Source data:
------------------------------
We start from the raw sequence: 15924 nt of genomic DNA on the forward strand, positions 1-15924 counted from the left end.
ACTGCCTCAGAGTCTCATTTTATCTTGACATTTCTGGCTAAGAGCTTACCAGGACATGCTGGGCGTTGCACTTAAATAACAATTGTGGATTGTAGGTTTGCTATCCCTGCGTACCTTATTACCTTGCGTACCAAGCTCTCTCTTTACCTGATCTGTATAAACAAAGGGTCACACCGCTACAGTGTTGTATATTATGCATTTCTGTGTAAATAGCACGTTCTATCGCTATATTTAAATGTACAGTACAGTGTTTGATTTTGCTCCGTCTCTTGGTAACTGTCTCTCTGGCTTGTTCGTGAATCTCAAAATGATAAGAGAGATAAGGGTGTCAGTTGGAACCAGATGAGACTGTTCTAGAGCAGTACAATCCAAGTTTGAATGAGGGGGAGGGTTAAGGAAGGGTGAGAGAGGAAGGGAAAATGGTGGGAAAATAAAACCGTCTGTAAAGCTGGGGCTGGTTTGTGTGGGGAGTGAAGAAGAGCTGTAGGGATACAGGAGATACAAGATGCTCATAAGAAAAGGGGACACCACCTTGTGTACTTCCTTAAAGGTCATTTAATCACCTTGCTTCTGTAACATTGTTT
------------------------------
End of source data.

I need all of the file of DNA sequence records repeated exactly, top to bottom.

We start from the raw sequence: 15924 nt of genomic DNA on the forward strand, positions 1-15924 counted from the left end.
ACTGCCTCAGAGTCTCATTTTATCTTGACATTTCTGGCTAAGAGCTTACCAGGACATGCTGGGCGTTGCACTTAAATAACAATTGTGGATTGTAGGTTTGCTATCCCTGCGTACCTTATTACCTTGCGTACCAAGCTCTCTCTTTACCTGATCTGTATAAACAAAGGGTCACACCGCTACAGTGTTGTATATTATGCATTTCTGTGTAAATAGCACGTTCTATCGCTATATTTAAATGTACAGTACAGTGTTTGATTTTGCTCCGTCTCTTGGTAACTGTCTCTCTGGCTTGTTCGTGAATCTCAAAATGATAAGAGAGATAAGGGTGTCAGTTGGAACCAGATGAGACTGTTCTAGAGCAGTACAATCCAAGTTTGAATGAGGGGGAGGGTTAAGGAAGGGTGAGAGAGGAAGGGAAAATGGTGGGAAAATAAAACCGTCTGTAAAGCTGGGGCTGGTTTGTGTGGGGAGTGAAGAAGAGCTGTAGGGATACAGGAGATACAAGATGCTCATAAGAAAAGGGGACACCACCTTGTGTACTTCCTTAAAGGTCATTTAATCACCTTGCTTCTGTAACATTGTTT